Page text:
The Election Commission of Pakistan (ECP) is in a race against time to address hundreds of objections it has received regarding the fresh delimitation of constituencies in the country ahead of next year's general elections. But the body is confident it will be able to address these objections and complete the delimitation process before next week's abridged deadline to publish final constituency boundaries on November 30.
After the outgoing coalition government ratified the last census, the Digital Census 2023, which counted some 242 million Pakistanis nationwide, the ECP was bound to conduct fresh delimitations based on the new population figures for provincial and national assembly seats.
After publishing an initial list of delimited constitutencies in September, it asked political parties, independent candidates, and residents to file representation with it for changes in delimited boundaries, complete with maps of suggested boundaries.
The delimitation process was originally supposed to have been completed by December 15. However, on requests and pressure from political parties to hold elections as early as possible, the ECP revised this period by 15 days and set November 30 as the date to publish the final list of constituencies.
The top election regulatory body disclosed that during this process, it had received over 1,324 objections to the new constituency boundaries it had drawn. This is more than the delimitation of constituencies from all over the country. It has speedily disposed of objections since November 1, provinces-wise.
The commission received 1,324 objections from all provinces and Islamabad, including 672 from Punjab, 228 from Sindh, 293 from Khyber-Pakhtunkhwa, 124 from Balochistan, and seven from Islamabad.
Given the volume of objections, the ECP set up two benches to hear the representations.
The first bench started operation on November 1 and heard objections from several districts, including Islamabad, Shikarpur, Khuzdar, Sialkot, Rajanpur and others.
The second bench handled objections related to constituencies in Kurram, Attock, Jhelum, Nankana Sahib, Kohat, and Korangi districts.
Objections raised on the delimitation of various districts, including Karachi East, Malir, and Sanghar in Sindh, Mardan, Swat and Haripur in Khyber Pakhtunkhwa, Lodhran, Chakwal in Punjab, Musa Khel, Hub and Pishin in Balochistan, and others were to be addressed by electoral regulator.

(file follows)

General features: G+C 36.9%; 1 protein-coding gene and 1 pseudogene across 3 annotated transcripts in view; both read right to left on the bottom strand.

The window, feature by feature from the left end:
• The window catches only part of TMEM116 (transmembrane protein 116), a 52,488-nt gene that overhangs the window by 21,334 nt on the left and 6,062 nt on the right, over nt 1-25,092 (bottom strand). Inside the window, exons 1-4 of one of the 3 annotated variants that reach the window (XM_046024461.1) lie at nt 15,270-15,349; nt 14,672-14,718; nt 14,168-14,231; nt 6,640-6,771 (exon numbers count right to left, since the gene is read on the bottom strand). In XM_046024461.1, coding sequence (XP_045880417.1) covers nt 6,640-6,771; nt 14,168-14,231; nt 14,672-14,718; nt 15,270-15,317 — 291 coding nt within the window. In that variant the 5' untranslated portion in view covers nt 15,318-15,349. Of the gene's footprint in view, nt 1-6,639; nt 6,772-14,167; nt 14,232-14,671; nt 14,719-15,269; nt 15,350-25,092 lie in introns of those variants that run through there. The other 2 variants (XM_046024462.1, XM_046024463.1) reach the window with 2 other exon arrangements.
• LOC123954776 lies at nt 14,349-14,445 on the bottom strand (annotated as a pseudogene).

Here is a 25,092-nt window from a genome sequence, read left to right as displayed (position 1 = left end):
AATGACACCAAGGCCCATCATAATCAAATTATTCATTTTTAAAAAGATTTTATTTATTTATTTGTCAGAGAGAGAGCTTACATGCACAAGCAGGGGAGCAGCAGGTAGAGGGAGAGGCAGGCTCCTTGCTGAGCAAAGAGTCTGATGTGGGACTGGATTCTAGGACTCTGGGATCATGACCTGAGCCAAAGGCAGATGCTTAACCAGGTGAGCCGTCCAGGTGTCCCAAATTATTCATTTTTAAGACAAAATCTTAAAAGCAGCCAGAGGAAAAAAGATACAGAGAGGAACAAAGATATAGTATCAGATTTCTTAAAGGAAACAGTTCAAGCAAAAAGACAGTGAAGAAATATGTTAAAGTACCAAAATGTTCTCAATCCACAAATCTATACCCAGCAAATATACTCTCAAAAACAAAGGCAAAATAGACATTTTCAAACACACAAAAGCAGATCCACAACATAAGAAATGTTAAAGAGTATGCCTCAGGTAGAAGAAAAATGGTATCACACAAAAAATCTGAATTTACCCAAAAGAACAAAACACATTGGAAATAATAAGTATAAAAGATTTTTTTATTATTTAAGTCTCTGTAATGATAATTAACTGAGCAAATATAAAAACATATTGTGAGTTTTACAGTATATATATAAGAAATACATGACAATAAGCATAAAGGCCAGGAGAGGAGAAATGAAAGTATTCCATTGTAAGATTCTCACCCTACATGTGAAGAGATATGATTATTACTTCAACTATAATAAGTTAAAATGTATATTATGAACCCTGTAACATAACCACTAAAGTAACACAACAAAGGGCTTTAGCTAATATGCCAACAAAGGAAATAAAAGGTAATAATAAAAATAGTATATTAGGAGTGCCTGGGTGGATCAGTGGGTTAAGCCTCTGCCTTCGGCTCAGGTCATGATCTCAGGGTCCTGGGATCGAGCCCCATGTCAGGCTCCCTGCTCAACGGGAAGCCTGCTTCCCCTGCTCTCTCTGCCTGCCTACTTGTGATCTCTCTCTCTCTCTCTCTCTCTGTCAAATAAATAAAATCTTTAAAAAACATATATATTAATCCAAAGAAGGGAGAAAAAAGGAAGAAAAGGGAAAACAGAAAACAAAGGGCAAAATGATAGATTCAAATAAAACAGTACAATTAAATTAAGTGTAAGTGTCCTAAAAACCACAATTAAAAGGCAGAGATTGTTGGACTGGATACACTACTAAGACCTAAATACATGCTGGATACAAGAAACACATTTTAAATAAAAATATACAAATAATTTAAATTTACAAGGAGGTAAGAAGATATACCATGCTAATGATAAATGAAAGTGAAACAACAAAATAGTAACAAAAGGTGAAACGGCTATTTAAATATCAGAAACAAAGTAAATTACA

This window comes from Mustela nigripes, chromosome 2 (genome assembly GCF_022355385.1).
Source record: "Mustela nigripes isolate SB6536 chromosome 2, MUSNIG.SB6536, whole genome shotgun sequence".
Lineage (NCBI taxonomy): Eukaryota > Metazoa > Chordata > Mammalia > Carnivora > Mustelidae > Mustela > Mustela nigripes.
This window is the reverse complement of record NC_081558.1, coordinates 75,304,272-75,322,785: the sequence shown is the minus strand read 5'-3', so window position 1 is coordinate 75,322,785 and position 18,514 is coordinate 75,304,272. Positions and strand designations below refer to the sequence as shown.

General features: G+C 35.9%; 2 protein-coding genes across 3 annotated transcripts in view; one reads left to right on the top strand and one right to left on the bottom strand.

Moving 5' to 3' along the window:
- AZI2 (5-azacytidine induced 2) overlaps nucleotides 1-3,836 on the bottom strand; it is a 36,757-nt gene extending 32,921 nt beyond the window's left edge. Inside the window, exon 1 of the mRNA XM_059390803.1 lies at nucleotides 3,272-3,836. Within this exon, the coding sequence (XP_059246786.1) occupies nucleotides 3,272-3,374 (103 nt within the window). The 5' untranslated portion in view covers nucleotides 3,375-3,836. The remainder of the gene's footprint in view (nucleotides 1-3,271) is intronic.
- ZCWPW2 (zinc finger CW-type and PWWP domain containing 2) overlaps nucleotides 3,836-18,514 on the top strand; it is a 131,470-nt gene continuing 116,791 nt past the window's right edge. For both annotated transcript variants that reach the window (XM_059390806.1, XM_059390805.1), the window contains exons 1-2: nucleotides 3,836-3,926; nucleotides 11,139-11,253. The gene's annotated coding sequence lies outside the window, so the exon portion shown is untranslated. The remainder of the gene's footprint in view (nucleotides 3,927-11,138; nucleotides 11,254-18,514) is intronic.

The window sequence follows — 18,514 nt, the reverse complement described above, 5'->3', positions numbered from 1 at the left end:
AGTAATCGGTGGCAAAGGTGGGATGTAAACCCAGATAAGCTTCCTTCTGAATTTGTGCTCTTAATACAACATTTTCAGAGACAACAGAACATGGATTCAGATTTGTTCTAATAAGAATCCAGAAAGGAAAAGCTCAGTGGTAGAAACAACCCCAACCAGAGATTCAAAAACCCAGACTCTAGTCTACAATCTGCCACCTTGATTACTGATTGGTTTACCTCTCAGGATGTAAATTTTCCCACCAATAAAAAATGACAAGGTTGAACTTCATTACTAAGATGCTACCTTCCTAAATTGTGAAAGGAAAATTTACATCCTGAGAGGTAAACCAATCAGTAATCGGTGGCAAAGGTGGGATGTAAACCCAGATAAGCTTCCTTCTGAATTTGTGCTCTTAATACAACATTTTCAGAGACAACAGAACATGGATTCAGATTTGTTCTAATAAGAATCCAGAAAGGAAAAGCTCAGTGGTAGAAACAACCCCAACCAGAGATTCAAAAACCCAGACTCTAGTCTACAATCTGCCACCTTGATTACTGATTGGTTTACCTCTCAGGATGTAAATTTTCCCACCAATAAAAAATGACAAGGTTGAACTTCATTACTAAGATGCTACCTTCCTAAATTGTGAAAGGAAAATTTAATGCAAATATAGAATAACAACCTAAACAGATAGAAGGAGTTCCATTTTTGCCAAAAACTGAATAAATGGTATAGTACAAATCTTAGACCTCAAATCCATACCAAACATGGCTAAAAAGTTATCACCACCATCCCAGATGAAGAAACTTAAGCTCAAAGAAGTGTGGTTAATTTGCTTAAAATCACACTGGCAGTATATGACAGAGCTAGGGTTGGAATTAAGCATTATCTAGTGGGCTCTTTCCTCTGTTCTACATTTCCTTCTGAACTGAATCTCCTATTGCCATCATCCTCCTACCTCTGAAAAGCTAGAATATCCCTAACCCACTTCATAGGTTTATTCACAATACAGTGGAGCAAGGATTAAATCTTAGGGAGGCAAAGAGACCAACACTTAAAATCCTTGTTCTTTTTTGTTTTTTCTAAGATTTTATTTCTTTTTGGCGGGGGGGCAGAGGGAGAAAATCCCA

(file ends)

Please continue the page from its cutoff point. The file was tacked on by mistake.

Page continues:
Sources said that concerns remain over some of the constituencies in Sindh and Upper Punjab, but issues in most constituencies across the country have been addressed amicably.
Talking to [The Friday Times], ECP Secretary Omar Hayat Khan was confident that the ECP will be able to complete the delimitation process, complete with redressal of objections, within the timeline.
"The process was carried out transparently and finalised in due course of time," he said.
He rejected allegations of gerrymandering, noting that all processes have been completed transparently and without compromising merit.
To a question, he said the commission patiently listened to all the objections raised to address ambiguity.
Last month, the ECP chairman met with all the political parties. The main emphasis of the political parties was to hold the elections sooner rather than later. The Election Commission of Pakistan had previously announced a tentative date for the upcoming election. But in response to a query from the Supreme Court, the electoral watchdog consulted with President Arif Alvi and announced February 8 as the date for general elections.
The electoral body has recently conducted back-to-back meetings with officials of different political parties to take stock of their positions regarding elections, delimitation, and other things. The ECP recently also issued a code of conduct for parties.
Meanwhile, political parties and independent candidates have started election campaigns in their constituencies. The political bigwigs are also discussing seat adjustments, and many electables are switching loyalties by joining other political parties.